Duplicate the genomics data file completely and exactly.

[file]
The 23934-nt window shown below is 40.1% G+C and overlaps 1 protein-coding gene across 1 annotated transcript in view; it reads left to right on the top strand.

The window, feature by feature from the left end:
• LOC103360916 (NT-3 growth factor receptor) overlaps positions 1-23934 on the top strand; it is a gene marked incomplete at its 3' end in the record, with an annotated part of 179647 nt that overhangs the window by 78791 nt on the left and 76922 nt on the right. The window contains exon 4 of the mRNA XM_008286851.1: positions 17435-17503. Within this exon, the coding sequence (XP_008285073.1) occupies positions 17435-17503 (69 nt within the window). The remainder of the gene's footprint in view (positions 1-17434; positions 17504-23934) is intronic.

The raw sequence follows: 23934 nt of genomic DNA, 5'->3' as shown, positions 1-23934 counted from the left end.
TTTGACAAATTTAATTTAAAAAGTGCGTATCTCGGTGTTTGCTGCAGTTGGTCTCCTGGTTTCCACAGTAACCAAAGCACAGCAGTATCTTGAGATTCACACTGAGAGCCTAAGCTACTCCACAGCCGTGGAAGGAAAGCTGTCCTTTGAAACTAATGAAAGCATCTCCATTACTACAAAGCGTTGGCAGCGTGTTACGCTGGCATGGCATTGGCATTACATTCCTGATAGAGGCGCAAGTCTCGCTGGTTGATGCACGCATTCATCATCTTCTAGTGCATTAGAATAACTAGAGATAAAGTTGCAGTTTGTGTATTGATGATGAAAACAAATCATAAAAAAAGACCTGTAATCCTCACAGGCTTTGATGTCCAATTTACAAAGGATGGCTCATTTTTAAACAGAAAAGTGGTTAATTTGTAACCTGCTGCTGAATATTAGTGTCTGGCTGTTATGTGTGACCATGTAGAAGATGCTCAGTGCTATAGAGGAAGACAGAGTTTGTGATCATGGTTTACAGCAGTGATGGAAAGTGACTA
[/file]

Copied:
The 23934-nt window shown below is 40.1% G+C and overlaps 1 protein-coding gene across 1 annotated transcript in view; it reads left to right on the top strand.

The window, feature by feature from the left end:
• LOC103360916 (NT-3 growth factor receptor) overlaps positions 1-23934 on the top strand; it is a gene marked incomplete at its 3' end in the record, with an annotated part of 179647 nt that overhangs the window by 78791 nt on the left and 76922 nt on the right. The window contains exon 4 of the mRNA XM_008286851.1: positions 17435-17503. Within this exon, the coding sequence (XP_008285073.1) occupies positions 17435-17503 (69 nt within the window). The remainder of the gene's footprint in view (positions 1-17434; positions 17504-23934) is intronic.

The raw sequence follows: 23934 nt of genomic DNA, 5'->3' as shown, positions 1-23934 counted from the left end.
TTTGACAAATTTAATTTAAAAAGTGCGTATCTCGGTGTTTGCTGCAGTTGGTCTCCTGGTTTCCACAGTAACCAAAGCACAGCAGTATCTTGAGATTCACACTGAGAGCCTAAGCTACTCCACAGCCGTGGAAGGAAAGCTGTCCTTTGAAACTAATGAAAGCATCTCCATTACTACAAAGCGTTGGCAGCGTGTTACGCTGGCATGGCATTGGCATTACATTCCTGATAGAGGCGCAAGTCTCGCTGGTTGATGCACGCATTCATCATCTTCTAGTGCATTAGAATAACTAGAGATAAAGTTGCAGTTTGTGTATTGATGATGAAAACAAATCATAAAAAAAGACCTGTAATCCTCACAGGCTTTGATGTCCAATTTACAAAGGATGGCTCATTTTTAAACAGAAAAGTGGTTAATTTGTAACCTGCTGCTGAATATTAGTGTCTGGCTGTTATGTGTGACCATGTAGAAGATGCTCAGTGCTATAGAGGAAGACAGAGTTTGTGATCATGGTTTACAGCAGTGATGGAAAGTGACTA